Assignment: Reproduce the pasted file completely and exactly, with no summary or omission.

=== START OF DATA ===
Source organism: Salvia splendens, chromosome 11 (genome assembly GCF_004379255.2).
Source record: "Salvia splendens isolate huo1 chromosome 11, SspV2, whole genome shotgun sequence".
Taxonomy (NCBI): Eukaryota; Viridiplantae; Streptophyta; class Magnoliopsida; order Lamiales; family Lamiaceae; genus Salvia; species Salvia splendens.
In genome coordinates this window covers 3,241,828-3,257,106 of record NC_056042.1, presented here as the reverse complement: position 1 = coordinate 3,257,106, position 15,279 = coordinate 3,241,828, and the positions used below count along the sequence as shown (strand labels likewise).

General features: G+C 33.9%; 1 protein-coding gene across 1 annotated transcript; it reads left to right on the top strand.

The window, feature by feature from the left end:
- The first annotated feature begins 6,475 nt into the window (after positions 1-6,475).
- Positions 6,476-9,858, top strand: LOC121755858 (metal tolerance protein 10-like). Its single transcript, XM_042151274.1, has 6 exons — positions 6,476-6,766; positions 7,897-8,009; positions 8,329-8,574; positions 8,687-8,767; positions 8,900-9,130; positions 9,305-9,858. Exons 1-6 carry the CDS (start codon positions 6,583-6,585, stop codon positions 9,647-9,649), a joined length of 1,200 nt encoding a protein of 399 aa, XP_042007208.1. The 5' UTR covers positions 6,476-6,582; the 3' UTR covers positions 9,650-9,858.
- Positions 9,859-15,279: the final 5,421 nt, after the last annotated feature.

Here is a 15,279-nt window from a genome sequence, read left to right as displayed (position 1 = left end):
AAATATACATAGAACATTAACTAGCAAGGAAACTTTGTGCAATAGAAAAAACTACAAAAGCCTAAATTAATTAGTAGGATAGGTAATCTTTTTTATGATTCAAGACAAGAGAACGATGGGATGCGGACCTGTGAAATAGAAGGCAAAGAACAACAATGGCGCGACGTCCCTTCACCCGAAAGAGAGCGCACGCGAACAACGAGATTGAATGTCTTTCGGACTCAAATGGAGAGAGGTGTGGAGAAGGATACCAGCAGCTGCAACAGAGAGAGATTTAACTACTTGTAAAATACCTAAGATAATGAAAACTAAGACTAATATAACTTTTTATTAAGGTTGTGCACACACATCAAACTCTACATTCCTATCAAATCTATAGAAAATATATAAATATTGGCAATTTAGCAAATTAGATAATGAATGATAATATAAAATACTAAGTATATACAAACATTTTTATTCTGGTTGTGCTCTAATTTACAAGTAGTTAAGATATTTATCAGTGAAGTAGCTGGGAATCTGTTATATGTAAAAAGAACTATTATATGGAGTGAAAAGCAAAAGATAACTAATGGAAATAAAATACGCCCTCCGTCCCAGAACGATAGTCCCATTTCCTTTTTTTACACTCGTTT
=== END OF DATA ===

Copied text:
Source organism: Salvia splendens, chromosome 11 (genome assembly GCF_004379255.2).
Source record: "Salvia splendens isolate huo1 chromosome 11, SspV2, whole genome shotgun sequence".
Taxonomy (NCBI): Eukaryota; Viridiplantae; Streptophyta; class Magnoliopsida; order Lamiales; family Lamiaceae; genus Salvia; species Salvia splendens.
In genome coordinates this window covers 3,241,828-3,257,106 of record NC_056042.1, presented here as the reverse complement: position 1 = coordinate 3,257,106, position 15,279 = coordinate 3,241,828, and the positions used below count along the sequence as shown (strand labels likewise).

General features: G+C 33.9%; 1 protein-coding gene across 1 annotated transcript; it reads left to right on the top strand.

The window, feature by feature from the left end:
- The first annotated feature begins 6,475 nt into the window (after positions 1-6,475).
- Positions 6,476-9,858, top strand: LOC121755858 (metal tolerance protein 10-like). Its single transcript, XM_042151274.1, has 6 exons — positions 6,476-6,766; positions 7,897-8,009; positions 8,329-8,574; positions 8,687-8,767; positions 8,900-9,130; positions 9,305-9,858. Exons 1-6 carry the CDS (start codon positions 6,583-6,585, stop codon positions 9,647-9,649), a joined length of 1,200 nt encoding a protein of 399 aa, XP_042007208.1. The 5' UTR covers positions 6,476-6,582; the 3' UTR covers positions 9,650-9,858.
- Positions 9,859-15,279: the final 5,421 nt, after the last annotated feature.

Here is a 15,279-nt window from a genome sequence, read left to right as displayed (position 1 = left end):
AAATATACATAGAACATTAACTAGCAAGGAAACTTTGTGCAATAGAAAAAACTACAAAAGCCTAAATTAATTAGTAGGATAGGTAATCTTTTTTATGATTCAAGACAAGAGAACGATGGGATGCGGACCTGTGAAATAGAAGGCAAAGAACAACAATGGCGCGACGTCCCTTCACCCGAAAGAGAGCGCACGCGAACAACGAGATTGAATGTCTTTCGGACTCAAATGGAGAGAGGTGTGGAGAAGGATACCAGCAGCTGCAACAGAGAGAGATTTAACTACTTGTAAAATACCTAAGATAATGAAAACTAAGACTAATATAACTTTTTATTAAGGTTGTGCACACACATCAAACTCTACATTCCTATCAAATCTATAGAAAATATATAAATATTGGCAATTTAGCAAATTAGATAATGAATGATAATATAAAATACTAAGTATATACAAACATTTTTATTCTGGTTGTGCTCTAATTTACAAGTAGTTAAGATATTTATCAGTGAAGTAGCTGGGAATCTGTTATATGTAAAAAGAACTATTATATGGAGTGAAAAGCAAAAGATAACTAATGGAAATAAAATACGCCCTCCGTCCCAGAACGATAGTCCCATTTCCTTTTTTTACACTCGTTT